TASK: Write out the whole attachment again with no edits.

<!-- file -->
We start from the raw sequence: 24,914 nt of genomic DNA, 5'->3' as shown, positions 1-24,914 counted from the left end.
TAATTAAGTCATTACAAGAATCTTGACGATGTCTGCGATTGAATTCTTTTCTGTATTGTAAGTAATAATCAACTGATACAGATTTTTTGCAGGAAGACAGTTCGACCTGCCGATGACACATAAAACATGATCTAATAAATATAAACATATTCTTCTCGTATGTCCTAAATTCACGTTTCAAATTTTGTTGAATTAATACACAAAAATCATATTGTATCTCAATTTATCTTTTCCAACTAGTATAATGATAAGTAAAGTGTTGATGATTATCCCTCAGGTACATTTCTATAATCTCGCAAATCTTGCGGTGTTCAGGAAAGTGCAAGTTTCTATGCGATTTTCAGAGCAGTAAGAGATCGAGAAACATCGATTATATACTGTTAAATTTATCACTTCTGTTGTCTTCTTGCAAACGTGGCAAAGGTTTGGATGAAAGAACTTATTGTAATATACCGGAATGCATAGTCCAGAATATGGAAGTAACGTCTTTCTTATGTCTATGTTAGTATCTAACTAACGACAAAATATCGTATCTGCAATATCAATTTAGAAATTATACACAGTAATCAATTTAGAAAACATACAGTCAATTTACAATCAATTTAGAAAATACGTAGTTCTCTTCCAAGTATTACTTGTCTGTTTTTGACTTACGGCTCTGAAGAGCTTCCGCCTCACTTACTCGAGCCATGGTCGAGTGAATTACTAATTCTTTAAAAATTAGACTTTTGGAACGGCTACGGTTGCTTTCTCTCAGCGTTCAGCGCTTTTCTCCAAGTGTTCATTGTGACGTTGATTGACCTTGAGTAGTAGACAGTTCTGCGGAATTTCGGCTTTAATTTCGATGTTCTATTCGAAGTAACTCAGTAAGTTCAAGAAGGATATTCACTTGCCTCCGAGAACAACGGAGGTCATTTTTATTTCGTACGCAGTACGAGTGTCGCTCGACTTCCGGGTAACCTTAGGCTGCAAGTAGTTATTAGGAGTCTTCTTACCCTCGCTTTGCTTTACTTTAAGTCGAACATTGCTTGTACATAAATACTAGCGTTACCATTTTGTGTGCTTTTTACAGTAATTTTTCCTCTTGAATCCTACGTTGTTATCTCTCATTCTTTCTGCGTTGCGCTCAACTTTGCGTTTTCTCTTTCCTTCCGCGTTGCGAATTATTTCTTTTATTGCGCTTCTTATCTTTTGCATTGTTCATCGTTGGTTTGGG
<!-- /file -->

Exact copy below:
We start from the raw sequence: 24,914 nt of genomic DNA, 5'->3' as shown, positions 1-24,914 counted from the left end.
TAATTAAGTCATTACAAGAATCTTGACGATGTCTGCGATTGAATTCTTTTCTGTATTGTAAGTAATAATCAACTGATACAGATTTTTTGCAGGAAGACAGTTCGACCTGCCGATGACACATAAAACATGATCTAATAAATATAAACATATTCTTCTCGTATGTCCTAAATTCACGTTTCAAATTTTGTTGAATTAATACACAAAAATCATATTGTATCTCAATTTATCTTTTCCAACTAGTATAATGATAAGTAAAGTGTTGATGATTATCCCTCAGGTACATTTCTATAATCTCGCAAATCTTGCGGTGTTCAGGAAAGTGCAAGTTTCTATGCGATTTTCAGAGCAGTAAGAGATCGAGAAACATCGATTATATACTGTTAAATTTATCACTTCTGTTGTCTTCTTGCAAACGTGGCAAAGGTTTGGATGAAAGAACTTATTGTAATATACCGGAATGCATAGTCCAGAATATGGAAGTAACGTCTTTCTTATGTCTATGTTAGTATCTAACTAACGACAAAATATCGTATCTGCAATATCAATTTAGAAATTATACACAGTAATCAATTTAGAAAACATACAGTCAATTTACAATCAATTTAGAAAATACGTAGTTCTCTTCCAAGTATTACTTGTCTGTTTTTGACTTACGGCTCTGAAGAGCTTCCGCCTCACTTACTCGAGCCATGGTCGAGTGAATTACTAATTCTTTAAAAATTAGACTTTTGGAACGGCTACGGTTGCTTTCTCTCAGCGTTCAGCGCTTTTCTCCAAGTGTTCATTGTGACGTTGATTGACCTTGAGTAGTAGACAGTTCTGCGGAATTTCGGCTTTAATTTCGATGTTCTATTCGAAGTAACTCAGTAAGTTCAAGAAGGATATTCACTTGCCTCCGAGAACAACGGAGGTCATTTTTATTTCGTACGCAGTACGAGTGTCGCTCGACTTCCGGGTAACCTTAGGCTGCAAGTAGTTATTAGGAGTCTTCTTACCCTCGCTTTGCTTTACTTTAAGTCGAACATTGCTTGTACATAAATACTAGCGTTACCATTTTGTGTGCTTTTTACAGTAATTTTTCCTCTTGAATCCTACGTTGTTATCTCTCATTCTTTCTGCGTTGCGCTCAACTTTGCGTTTTCTCTTTCCTTCCGCGTTGCGAATTATTTCTTTTATTGCGCTTCTTATCTTTTGCATTGTTCATCGTTGGTTTGGG